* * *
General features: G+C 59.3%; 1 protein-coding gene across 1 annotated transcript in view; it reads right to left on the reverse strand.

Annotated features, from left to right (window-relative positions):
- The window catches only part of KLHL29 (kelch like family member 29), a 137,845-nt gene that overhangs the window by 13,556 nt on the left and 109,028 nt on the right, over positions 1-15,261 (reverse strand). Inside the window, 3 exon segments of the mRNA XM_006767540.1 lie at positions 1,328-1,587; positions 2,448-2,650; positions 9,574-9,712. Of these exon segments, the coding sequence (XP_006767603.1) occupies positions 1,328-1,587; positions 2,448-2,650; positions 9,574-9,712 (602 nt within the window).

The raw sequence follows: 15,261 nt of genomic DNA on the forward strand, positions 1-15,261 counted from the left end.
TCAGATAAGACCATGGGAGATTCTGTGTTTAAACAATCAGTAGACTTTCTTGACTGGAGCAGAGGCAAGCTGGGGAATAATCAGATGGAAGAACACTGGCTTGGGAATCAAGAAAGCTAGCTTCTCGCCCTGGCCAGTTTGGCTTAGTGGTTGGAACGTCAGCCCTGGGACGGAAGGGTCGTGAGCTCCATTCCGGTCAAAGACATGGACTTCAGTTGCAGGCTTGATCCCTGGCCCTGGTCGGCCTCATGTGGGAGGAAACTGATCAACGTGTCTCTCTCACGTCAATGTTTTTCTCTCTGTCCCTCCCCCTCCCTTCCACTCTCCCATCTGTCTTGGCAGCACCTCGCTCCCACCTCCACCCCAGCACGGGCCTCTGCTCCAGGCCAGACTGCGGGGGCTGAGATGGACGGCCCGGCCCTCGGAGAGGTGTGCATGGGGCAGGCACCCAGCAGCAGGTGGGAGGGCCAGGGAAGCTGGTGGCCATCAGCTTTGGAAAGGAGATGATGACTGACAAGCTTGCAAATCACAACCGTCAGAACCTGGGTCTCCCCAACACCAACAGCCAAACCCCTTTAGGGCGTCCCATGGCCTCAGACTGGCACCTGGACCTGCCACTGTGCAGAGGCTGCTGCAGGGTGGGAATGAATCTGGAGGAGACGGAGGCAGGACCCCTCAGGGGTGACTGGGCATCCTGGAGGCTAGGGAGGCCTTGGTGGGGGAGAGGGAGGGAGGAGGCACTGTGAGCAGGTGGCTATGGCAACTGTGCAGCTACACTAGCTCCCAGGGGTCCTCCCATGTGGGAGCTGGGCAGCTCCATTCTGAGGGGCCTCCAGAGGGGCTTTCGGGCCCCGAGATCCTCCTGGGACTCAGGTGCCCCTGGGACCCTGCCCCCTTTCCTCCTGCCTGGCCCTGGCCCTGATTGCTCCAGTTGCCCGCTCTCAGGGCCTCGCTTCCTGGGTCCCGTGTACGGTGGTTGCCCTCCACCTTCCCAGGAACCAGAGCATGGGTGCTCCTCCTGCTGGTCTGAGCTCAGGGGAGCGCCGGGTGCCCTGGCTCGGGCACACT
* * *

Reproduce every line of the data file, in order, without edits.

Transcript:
General features: G+C 59.3%; 1 protein-coding gene across 1 annotated transcript in view; it reads right to left on the reverse strand.

Annotated features, from left to right (window-relative positions):
- The window catches only part of KLHL29 (kelch like family member 29), a 137,845-nt gene that overhangs the window by 13,556 nt on the left and 109,028 nt on the right, over positions 1-15,261 (reverse strand). Inside the window, 3 exon segments of the mRNA XM_006767540.1 lie at positions 1,328-1,587; positions 2,448-2,650; positions 9,574-9,712. Of these exon segments, the coding sequence (XP_006767603.1) occupies positions 1,328-1,587; positions 2,448-2,650; positions 9,574-9,712 (602 nt within the window).

The raw sequence follows: 15,261 nt of genomic DNA on the forward strand, positions 1-15,261 counted from the left end.
TCAGATAAGACCATGGGAGATTCTGTGTTTAAACAATCAGTAGACTTTCTTGACTGGAGCAGAGGCAAGCTGGGGAATAATCAGATGGAAGAACACTGGCTTGGGAATCAAGAAAGCTAGCTTCTCGCCCTGGCCAGTTTGGCTTAGTGGTTGGAACGTCAGCCCTGGGACGGAAGGGTCGTGAGCTCCATTCCGGTCAAAGACATGGACTTCAGTTGCAGGCTTGATCCCTGGCCCTGGTCGGCCTCATGTGGGAGGAAACTGATCAACGTGTCTCTCTCACGTCAATGTTTTTCTCTCTGTCCCTCCCCCTCCCTTCCACTCTCCCATCTGTCTTGGCAGCACCTCGCTCCCACCTCCACCCCAGCACGGGCCTCTGCTCCAGGCCAGACTGCGGGGGCTGAGATGGACGGCCCGGCCCTCGGAGAGGTGTGCATGGGGCAGGCACCCAGCAGCAGGTGGGAGGGCCAGGGAAGCTGGTGGCCATCAGCTTTGGAAAGGAGATGATGACTGACAAGCTTGCAAATCACAACCGTCAGAACCTGGGTCTCCCCAACACCAACAGCCAAACCCCTTTAGGGCGTCCCATGGCCTCAGACTGGCACCTGGACCTGCCACTGTGCAGAGGCTGCTGCAGGGTGGGAATGAATCTGGAGGAGACGGAGGCAGGACCCCTCAGGGGTGACTGGGCATCCTGGAGGCTAGGGAGGCCTTGGTGGGGGAGAGGGAGGGAGGAGGCACTGTGAGCAGGTGGCTATGGCAACTGTGCAGCTACACTAGCTCCCAGGGGTCCTCCCATGTGGGAGCTGGGCAGCTCCATTCTGAGGGGCCTCCAGAGGGGCTTTCGGGCCCCGAGATCCTCCTGGGACTCAGGTGCCCCTGGGACCCTGCCCCCTTTCCTCCTGCCTGGCCCTGGCCCTGATTGCTCCAGTTGCCCGCTCTCAGGGCCTCGCTTCCTGGGTCCCGTGTACGGTGGTTGCCCTCCACCTTCCCAGGAACCAGAGCATGGGTGCTCCTCCTGCTGGTCTGAGCTCAGGGGAGCGCCGGGTGCCCTGGCTCGGGCACACT